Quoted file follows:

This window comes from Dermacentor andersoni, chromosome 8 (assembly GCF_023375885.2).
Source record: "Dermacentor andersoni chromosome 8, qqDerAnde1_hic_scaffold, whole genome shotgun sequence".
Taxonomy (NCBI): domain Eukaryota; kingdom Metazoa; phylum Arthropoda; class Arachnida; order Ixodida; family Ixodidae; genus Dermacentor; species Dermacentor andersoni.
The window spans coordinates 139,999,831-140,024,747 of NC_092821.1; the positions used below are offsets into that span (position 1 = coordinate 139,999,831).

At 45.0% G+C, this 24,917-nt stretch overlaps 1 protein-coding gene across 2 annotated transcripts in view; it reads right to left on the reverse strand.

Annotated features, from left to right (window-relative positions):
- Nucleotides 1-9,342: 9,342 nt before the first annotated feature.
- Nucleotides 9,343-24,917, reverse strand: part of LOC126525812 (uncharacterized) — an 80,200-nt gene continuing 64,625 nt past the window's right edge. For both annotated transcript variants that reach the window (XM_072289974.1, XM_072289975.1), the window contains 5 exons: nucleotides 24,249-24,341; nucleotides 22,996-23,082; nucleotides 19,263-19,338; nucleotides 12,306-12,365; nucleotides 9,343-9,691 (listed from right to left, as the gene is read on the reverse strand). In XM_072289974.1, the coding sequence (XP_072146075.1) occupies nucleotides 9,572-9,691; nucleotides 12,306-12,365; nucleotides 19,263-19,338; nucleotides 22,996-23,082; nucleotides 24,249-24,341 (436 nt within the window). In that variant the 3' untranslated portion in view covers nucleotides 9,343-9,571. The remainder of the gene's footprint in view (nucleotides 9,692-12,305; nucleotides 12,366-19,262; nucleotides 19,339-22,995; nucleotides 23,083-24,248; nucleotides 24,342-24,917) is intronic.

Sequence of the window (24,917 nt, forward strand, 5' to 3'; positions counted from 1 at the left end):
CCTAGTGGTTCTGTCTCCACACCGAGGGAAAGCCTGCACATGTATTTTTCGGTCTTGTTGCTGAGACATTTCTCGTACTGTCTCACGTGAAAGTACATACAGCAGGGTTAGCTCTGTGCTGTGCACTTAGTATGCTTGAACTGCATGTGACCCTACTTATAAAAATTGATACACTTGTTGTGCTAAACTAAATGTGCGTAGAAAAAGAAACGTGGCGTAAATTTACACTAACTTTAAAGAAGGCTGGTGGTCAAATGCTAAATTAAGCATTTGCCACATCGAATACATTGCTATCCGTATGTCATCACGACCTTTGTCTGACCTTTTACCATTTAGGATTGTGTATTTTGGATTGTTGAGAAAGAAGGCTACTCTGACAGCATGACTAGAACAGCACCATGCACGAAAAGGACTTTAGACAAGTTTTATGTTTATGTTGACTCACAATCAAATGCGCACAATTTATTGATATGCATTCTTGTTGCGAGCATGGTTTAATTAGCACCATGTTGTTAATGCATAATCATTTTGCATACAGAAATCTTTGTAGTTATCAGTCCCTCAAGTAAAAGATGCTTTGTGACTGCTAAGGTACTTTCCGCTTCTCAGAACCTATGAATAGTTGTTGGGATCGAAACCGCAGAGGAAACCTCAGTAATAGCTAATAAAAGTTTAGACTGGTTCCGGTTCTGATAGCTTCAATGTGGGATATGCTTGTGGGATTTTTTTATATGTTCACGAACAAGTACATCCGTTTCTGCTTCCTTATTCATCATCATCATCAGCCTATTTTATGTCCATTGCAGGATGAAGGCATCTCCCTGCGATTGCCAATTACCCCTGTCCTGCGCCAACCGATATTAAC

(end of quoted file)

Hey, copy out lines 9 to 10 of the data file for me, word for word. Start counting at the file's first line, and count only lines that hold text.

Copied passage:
Sequence of the window (24,917 nt, forward strand, 5' to 3'; positions counted from 1 at the left end):
CCTAGTGGTTCTGTCTCCACACCGAGGGAAAGCCTGCACATGTATTTTTCGGTCTTGTTGCTGAGACATTTCTCGTACTGTCTCACGTGAAAGTACATACAGCAGGGTTAGCTCTGTGCTGTGCACTTAGTATGCTTGAACTGCATGTGACCCTACTTATAAAAATTGATACACTTGTTGTGCTAAACTAAATGTGCGTAGAAAAAGAAACGTGGCGTAAATTTACACTAACTTTAAAGAAGGCTGGTGGTCAAATGCTAAATTAAGCATTTGCCACATCGAATACATTGCTATCCGTATGTCATCACGACCTTTGTCTGACCTTTTACCATTTAGGATTGTGTATTTTGGATTGTTGAGAAAGAAGGCTACTCTGACAGCATGACTAGAACAGCACCATGCACGAAAAGGACTTTAGACAAGTTTTATGTTTATGTTGACTCACAATCAAATGCGCACAATTTATTGATATGCATTCTTGTTGCGAGCATGGTTTAATTAGCACCATGTTGTTAATGCATAATCATTTTGCATACAGAAATCTTTGTAGTTATCAGTCCCTCAAGTAAAAGATGCTTTGTGACTGCTAAGGTACTTTCCGCTTCTCAGAACCTATGAATAGTTGTTGGGATCGAAACCGCAGAGGAAACCTCAGTAATAGCTAATAAAAGTTTAGACTGGTTCCGGTTCTGATAGCTTCAATGTGGGATATGCTTGTGGGATTTTTTTATATGTTCACGAACAAGTACATCCGTTTCTGCTTCCTTATTCATCATCATCATCAGCCTATTTTATGTCCATTGCAGGATGAAGGCATCTCCCTGCGATTGCCAATTACCCCTGTCCTGCGCCAACCGATATTAAC